14.The exemption in section 39(2) of FOISA provides in effect that environmental information as defined by regulation 2(1) of the EIRs is exempt from disclosure under FOISA, with a view to any such information being considered solely in terms of the EIRs.In this case the Commissioner accepts that the Ministers were correct to apply the exemption to the withheld information, given his conclusion that it is environmental information as defined by regulation 2(1).

15.This exemption is subject to the public interest test in section 2(1)(b) of FOISA.As there is a separate statutory right of access to environmental information available to the applicant in this case, the Commissioner accepts that the public interest in maintaining this exemption and dealing with the request in line with the requirements of the EIRs outweighs any public interest in disclosure of the information under FOISA.The Commissioner has consequently proceeded to consider this case in what follows solely in terms of the EIRs.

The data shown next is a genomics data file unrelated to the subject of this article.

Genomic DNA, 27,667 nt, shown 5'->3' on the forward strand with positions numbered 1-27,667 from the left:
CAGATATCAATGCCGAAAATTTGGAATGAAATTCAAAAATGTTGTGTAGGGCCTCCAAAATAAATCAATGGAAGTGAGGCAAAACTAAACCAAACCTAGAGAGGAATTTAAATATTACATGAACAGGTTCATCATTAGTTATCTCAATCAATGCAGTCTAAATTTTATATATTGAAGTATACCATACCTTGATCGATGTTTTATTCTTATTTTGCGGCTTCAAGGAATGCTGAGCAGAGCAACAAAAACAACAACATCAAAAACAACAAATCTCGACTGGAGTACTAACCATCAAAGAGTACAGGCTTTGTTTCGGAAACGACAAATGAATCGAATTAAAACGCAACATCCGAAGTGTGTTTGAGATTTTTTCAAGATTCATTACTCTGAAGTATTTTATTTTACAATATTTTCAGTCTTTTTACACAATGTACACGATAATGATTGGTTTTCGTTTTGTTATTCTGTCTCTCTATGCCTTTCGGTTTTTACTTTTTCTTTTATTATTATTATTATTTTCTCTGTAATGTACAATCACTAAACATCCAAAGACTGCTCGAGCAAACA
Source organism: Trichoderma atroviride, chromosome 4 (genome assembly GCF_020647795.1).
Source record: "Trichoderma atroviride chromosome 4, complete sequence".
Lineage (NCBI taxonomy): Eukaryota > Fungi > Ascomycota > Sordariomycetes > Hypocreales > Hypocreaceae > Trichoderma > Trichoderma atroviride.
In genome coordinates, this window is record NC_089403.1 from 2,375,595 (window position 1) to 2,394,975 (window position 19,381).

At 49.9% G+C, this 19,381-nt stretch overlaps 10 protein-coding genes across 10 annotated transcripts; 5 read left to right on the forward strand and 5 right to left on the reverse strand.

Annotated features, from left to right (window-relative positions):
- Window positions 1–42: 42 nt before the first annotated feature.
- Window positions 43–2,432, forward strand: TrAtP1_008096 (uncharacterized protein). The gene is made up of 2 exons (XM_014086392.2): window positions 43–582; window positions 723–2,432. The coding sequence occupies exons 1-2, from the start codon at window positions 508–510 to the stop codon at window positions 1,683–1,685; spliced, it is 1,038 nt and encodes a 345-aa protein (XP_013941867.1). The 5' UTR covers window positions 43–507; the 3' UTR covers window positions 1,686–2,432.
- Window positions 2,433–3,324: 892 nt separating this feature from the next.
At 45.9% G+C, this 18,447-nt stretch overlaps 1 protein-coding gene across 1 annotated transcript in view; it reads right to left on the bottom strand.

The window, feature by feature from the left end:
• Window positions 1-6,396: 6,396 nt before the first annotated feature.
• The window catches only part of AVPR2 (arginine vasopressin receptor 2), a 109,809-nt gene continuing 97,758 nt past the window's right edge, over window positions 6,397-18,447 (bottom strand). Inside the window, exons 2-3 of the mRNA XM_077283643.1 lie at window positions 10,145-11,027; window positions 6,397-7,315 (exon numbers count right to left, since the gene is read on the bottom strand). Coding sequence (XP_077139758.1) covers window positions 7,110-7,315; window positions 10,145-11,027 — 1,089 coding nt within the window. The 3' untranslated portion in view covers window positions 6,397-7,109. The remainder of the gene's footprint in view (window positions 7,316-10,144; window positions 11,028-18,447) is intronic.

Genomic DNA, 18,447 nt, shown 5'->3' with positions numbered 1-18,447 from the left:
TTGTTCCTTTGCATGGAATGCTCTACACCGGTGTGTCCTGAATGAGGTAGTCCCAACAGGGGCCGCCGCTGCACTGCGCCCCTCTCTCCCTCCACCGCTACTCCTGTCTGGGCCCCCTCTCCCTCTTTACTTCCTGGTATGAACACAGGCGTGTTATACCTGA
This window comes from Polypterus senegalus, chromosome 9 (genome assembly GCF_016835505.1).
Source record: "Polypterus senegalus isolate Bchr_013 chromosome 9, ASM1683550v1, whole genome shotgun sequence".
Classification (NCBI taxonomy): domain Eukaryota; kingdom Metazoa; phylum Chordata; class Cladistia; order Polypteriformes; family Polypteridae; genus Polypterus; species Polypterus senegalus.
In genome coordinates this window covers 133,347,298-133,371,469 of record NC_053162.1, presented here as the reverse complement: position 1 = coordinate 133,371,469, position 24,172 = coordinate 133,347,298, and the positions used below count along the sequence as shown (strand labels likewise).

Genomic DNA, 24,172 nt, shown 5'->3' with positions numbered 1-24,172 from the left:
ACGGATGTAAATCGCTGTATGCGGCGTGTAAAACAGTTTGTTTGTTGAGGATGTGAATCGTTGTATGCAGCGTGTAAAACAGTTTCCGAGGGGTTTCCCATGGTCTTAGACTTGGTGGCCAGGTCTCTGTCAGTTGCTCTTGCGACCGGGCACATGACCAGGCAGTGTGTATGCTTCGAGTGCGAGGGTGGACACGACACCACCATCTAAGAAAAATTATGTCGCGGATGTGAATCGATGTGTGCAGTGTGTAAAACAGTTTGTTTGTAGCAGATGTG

Regulation 10(5)(b) of the EIRs

16.Regulation 10(5)(b) of the EIRs states that a Scottish public authority may refuse to make environmental information available to the extent that its disclosure would, or would be likely to, prejudice substantially the course of justice, the ability of a person to receive a fair trial or the ability of any public authority to conduct an inquiry of a criminal or disciplinary nature.

17.In determining whether the withheld information would fall within the scope of this exception, the Commissioner has been mindful of the explanation given in The Aarhus Convention: An Implementation Guide (http://www.unece.org/env/pp/acig.pdf), where the principles behind the Convention provision on which the exemption is based are set out in the following way (page 59):

"The course of justice refers to active proceedings within the courts.The term 'in the course of' implies that an active judicial procedure capable of being prejudiced must be under way. This exception does not apply to material simply because at one time it was part of a court case.Public authorities can also refuse to release information if it would adversely affect the ability of a person to receive a fair trial.This provision should be interpreted in the context of the law pertaining to the rights of the accused."

The Guide goes on to refer to that part of the exception relating to investigations, pointing out that it applies only to investigations of a criminal or disciplinary nature and therefore does not necessarily cover information about a civil or administrative investigation.